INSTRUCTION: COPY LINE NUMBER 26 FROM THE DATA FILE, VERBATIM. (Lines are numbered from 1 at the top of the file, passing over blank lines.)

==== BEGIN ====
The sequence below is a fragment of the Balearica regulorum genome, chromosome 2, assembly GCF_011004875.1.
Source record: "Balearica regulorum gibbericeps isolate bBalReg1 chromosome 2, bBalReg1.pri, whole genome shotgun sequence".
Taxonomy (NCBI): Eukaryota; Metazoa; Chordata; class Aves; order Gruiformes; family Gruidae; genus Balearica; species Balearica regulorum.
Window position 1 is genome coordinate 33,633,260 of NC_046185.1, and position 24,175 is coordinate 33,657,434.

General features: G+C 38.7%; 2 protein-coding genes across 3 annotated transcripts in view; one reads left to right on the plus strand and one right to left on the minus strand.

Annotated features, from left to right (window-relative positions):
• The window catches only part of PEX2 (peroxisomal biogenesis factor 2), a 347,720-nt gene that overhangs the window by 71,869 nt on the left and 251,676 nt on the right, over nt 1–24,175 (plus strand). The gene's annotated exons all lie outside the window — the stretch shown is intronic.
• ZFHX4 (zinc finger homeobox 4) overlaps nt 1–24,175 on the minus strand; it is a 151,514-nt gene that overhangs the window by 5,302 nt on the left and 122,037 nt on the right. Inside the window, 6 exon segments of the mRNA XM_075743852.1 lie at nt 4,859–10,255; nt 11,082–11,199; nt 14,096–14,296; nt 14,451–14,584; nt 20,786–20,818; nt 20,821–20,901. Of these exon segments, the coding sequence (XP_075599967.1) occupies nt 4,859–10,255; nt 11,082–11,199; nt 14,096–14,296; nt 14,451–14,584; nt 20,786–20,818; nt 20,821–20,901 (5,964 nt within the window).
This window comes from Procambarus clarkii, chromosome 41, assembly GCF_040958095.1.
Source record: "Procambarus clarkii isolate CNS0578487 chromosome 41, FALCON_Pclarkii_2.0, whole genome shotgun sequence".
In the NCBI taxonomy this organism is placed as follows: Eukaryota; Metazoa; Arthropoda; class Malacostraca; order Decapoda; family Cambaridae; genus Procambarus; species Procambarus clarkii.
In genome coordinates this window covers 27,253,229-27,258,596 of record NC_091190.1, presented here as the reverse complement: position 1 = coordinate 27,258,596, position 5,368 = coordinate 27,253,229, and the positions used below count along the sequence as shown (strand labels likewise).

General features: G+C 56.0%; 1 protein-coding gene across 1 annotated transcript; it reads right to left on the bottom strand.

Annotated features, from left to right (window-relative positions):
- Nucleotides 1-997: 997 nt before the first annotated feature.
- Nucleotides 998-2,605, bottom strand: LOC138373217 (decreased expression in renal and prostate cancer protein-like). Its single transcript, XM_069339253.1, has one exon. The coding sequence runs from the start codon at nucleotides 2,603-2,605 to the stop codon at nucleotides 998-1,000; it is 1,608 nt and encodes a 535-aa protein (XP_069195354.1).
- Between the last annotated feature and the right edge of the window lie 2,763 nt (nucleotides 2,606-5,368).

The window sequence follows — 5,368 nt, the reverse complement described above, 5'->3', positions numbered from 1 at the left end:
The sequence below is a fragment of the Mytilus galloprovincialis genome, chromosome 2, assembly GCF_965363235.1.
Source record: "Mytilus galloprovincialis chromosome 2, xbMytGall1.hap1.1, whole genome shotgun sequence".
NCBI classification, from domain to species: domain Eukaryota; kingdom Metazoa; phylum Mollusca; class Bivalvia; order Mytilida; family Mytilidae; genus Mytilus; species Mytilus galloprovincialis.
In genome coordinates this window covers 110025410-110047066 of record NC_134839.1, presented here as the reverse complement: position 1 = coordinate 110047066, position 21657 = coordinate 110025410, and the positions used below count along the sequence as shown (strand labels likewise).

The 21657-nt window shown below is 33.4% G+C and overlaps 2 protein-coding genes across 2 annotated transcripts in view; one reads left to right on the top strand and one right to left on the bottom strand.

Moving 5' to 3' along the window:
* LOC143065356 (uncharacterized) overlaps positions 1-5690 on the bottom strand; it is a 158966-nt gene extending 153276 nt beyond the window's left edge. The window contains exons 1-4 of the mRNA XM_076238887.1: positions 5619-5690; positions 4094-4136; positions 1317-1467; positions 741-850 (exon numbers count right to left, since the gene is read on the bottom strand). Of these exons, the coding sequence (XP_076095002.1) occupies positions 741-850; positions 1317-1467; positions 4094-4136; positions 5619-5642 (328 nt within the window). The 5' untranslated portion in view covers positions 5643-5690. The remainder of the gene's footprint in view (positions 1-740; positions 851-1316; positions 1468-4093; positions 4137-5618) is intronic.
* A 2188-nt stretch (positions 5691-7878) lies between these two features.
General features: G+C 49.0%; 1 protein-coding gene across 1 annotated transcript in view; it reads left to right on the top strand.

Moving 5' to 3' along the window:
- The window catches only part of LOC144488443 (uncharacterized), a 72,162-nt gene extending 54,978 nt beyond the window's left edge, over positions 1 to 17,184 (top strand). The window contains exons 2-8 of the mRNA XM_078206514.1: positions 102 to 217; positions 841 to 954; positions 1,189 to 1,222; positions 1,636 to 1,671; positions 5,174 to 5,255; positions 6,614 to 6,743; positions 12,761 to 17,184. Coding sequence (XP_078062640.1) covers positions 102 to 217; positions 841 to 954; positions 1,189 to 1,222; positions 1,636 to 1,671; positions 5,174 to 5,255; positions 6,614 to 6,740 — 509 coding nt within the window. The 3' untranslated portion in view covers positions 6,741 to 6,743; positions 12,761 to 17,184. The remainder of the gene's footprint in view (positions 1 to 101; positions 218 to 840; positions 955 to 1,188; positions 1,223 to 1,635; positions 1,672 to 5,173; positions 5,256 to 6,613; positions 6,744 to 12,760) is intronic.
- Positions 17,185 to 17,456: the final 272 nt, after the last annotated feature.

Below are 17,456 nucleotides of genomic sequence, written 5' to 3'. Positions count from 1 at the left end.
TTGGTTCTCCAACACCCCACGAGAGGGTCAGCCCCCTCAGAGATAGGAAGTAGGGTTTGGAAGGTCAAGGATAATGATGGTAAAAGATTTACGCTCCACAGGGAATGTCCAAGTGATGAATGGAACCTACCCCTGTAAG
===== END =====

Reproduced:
* A 2188-nt stretch (positions 5691-7878) lies between these two features.